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Top 25 Art Blog - Creative Tourist

Red Bull Music Academy and Daily Note newspaper come to London in 2010

The Red Bull Music Academy took place in Bermondsey, London between 7th February and 12th March in 2010. During this time thousands of Daily Note newspapers were distributed around the city. What was it all about?

Written by Amelia Gregory

laura marling i speak because i can photo live album review new second

Sometimes I can imagine a Laura Marling height chart on my wall. I’ve seen her as just a girl, viagra order the fresh-faced ponytailed pinnacle of the human pyramid she posed in for her first feature in Amelia’s Magazine way back in Issue 5 (always the first to spot them, this right?). And I can still see her later, when she cut it to the blonde elfin crop that accompanied the release of debut album ‘Alas I Cannot Swim’ and her relentless touring of festivals across the country. Now my height chart is nearing completion as Marling stands proud, and newly brunette, one foot firmly in womanhood with the release of ‘I Speak Because I Can’.

She’s come far in a short time but in a seemingly alternative parallel to a Disney teen queen (though with much less terrifying results), matured with a spotlight fixed on her. God forbid anyone should see the diary of my seventeen year-old self, let alone find it encapsulated on record forever. Was Marling’s choice to leave a song as popular as “New Romantic” off her debut, with its naturally youthful realism but occasionally awkward heartbreak over the guy that was ‘really fit’, her own attempt to leave the past behind? Despite audience calls for a live rendition, Marling has seldom appeased them. A stoic and determined diminutive figure would instead pick up her guitar and let silence fall as she let the charms of ‘Alas I Cannot Swim’ wash over eager spectators. Standout efforts such as “Ghosts” and “Cross Your Fingers” showcased Marling’s capacity for creating songs that proved that a soft combination of pop and folk were a winning formula. Their galloping rhythms and sweet melodies were the perfect accompaniment for Marling’s now more abstract musings on matters of the heart, whilst her earthy, mesmerising voice drew comparisons to a younger Joni Mitchell and her ability to knit together the rhyme of her lyrics with such ease had you drawn in in a matter of minutes.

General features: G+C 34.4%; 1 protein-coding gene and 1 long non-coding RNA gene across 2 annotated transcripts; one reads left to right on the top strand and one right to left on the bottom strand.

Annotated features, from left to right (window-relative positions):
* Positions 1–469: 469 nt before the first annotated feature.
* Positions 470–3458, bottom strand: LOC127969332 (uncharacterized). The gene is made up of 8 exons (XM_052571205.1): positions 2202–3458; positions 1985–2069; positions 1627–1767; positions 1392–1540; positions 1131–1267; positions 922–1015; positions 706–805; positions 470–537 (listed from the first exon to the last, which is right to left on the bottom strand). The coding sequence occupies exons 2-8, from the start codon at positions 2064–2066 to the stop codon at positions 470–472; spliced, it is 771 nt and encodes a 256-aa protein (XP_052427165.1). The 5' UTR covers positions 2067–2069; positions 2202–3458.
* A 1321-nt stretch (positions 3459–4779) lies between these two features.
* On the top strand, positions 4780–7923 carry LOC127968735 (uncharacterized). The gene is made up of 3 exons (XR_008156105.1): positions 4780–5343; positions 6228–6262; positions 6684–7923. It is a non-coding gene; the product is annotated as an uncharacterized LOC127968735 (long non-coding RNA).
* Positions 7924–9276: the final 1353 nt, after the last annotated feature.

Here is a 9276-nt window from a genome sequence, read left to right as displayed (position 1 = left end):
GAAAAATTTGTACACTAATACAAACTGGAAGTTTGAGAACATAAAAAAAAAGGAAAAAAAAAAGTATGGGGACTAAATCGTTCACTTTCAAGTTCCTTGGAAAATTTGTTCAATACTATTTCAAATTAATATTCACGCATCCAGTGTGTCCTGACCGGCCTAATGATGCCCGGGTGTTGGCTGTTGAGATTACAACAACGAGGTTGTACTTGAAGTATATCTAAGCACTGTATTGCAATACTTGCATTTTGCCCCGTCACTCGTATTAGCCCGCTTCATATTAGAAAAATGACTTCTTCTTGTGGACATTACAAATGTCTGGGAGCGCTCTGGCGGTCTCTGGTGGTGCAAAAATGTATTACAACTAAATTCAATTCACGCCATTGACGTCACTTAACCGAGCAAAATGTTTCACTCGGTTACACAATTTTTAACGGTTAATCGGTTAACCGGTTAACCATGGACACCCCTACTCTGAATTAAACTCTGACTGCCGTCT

The accompanying success for such achievements could have easily short circuited the minds of most eighteen-year-olds. But Marling seems to be cut from a different cloth. The interim between releases saw Marling retreat from the so-called nu-folk scene dominated by artists such as Emmy the Great, Johnny Flynn and Noah & the Whale (her former band fronted by former boyfriend Charlie Fink) and begin work on a record that would mark her out among her contemporaries. ‘I Speak Because I Can’ does not necessarily have the same bouncy singalong charm of its predecessor but is a darker offering that shows Marling’s growth into an assured and headstrong artist.